Suite Thirty-Six, Op. 7

For: Solo instrument (Piano)
page one of Suite Thirty-Six, Op. 7

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Suite Thirty-Six, Op. 7


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Year of composition
Difficult (Grades 7+)
18 minutes
Modern classical music
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This is a dodecaphonic and free-serial piece. Its numerical title doesn’t refer to similar suites composed previously, but to the fact that it's based on three twelve-note series. The first series is based on perfect fourth and major second intervals, and it’s organized into four consecutive three-note blocks. The second series is a connection between the first one and the third one, and it’s divided into three four-note blocks. The third series increases the overall dissonance, as it’s based on minor second intervals.

The Suite is organized into seven movements. The concept of “mirror” is essential from a structural standpoint. The four Promenades present similar textural ideas. The first one carries out a free serial treatment of the first series, with repeated chordal blocks and fragmented melodic lines. Canons 1 and 2 are based on a strict dodecaphonic contrapuntal treatment of the second series. They are mutual reversed mirrors: the second Canon is an exact retrograded version of the first one. Promenades 2 and 3 employ the second and the third series to develop some textural ideas of the first movement. These are mutual indirect mirrors, as, although they aren’t based on retrogradations, they both have the same structural design, rhythm, articulations, dynamics, and texture, only differing in the actual pitches that are coded according to their respective twelve-tone series. The Minuet uses the third series in a strictly dodecaphonic style. The Trio section explores the piano’s upper register, and it uses the three series at the same time, in a three-part contrapuntal texture. It represents the piece’s climax, exhibiting a much more limpid texture whilst presenting a higher conceptual density.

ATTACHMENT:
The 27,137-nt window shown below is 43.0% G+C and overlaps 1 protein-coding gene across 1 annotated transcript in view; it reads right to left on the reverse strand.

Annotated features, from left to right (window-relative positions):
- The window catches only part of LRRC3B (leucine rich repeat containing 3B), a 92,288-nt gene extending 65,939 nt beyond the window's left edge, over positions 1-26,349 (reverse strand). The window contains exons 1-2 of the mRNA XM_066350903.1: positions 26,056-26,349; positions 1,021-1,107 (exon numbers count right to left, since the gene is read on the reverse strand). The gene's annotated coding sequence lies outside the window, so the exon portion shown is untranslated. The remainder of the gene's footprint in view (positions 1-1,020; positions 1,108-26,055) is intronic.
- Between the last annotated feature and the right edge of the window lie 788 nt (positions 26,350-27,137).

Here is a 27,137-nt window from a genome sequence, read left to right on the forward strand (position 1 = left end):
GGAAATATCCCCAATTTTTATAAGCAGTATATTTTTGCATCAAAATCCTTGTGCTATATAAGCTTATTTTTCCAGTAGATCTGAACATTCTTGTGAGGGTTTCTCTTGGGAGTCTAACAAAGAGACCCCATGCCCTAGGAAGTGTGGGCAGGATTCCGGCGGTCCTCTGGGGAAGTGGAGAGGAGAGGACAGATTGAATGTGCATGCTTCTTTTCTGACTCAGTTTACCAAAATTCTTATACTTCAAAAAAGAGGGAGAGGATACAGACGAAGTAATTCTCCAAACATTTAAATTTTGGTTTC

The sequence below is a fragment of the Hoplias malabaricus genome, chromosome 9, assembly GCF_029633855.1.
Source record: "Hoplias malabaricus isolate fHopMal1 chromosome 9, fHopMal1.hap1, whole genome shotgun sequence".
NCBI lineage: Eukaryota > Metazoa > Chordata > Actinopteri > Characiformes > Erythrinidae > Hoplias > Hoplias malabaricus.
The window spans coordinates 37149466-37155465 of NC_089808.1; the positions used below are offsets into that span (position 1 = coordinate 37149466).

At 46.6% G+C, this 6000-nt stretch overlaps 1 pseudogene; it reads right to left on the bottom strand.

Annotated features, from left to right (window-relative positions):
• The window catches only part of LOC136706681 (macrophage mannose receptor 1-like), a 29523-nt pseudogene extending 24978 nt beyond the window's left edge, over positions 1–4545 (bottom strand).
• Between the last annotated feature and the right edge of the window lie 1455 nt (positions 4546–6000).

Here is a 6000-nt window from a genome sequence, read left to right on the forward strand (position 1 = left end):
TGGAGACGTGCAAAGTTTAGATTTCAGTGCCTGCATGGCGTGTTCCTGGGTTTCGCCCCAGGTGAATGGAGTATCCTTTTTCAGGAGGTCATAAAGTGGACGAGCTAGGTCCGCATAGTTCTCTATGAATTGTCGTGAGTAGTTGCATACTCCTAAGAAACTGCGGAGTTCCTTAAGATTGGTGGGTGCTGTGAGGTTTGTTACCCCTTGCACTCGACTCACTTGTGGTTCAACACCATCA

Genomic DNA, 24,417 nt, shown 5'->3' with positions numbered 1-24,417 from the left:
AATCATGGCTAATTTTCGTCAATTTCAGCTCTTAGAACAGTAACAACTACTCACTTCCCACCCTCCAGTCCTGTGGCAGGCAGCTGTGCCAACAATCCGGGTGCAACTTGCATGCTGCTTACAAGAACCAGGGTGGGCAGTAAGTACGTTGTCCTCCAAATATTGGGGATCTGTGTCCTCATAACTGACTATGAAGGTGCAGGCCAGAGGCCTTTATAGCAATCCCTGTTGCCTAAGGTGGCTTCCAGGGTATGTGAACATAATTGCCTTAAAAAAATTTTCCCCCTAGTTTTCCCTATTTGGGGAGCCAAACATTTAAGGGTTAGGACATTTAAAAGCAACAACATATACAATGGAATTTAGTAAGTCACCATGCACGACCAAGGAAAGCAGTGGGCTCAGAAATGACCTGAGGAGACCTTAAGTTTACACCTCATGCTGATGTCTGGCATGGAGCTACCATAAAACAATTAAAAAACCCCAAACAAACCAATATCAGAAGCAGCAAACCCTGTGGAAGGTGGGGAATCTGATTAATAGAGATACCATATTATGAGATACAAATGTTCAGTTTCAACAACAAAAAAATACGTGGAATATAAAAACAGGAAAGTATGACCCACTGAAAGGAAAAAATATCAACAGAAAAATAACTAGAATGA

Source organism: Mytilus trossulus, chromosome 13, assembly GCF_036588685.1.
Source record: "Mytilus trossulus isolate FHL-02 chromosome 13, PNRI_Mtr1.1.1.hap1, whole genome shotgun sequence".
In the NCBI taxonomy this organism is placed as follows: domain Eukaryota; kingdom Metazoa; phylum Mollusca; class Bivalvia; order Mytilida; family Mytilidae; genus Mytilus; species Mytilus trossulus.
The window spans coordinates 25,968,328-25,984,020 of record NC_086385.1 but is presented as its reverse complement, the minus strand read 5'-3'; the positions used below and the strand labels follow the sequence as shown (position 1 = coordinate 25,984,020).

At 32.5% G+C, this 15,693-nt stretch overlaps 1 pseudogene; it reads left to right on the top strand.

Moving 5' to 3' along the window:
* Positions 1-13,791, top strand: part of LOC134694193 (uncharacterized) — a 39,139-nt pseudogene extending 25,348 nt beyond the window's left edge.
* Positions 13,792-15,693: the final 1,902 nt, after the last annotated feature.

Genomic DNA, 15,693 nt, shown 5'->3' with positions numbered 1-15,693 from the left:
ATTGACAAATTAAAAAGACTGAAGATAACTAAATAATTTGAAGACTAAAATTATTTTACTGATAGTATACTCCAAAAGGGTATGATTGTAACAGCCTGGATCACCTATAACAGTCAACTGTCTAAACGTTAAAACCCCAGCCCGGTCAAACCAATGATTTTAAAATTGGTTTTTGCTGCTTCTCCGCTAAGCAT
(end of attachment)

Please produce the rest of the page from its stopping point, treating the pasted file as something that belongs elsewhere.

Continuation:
The last Promenade develops all the material presented in previous movements, based on the three series. The final climax, composed with series one and two, creates a fictional effect of tonal stability, but this is due to the intervallic setup of those series, and to their common harmonic structures. Just as Canons 1 and 2 were retrograded mirrors, and Promenades 2 and 3 are mutual “reflections”, this last Promenade is indirectly related to the first Promenade’s form and texture. The “mirror” is evident in the way the whole piece is organized: the first movement is related to the last one; the second one to the penultimate one; the third one to the antepenultimate one. Finally, the fourth movement also has a mirrored structure (ABA), where the Trio section constitutes the Suite’s centre.

Copyright © 2017 Daniel Cuéllar-Trujillo. All rights reserved.
This work is registered with Registration ID: 2094862

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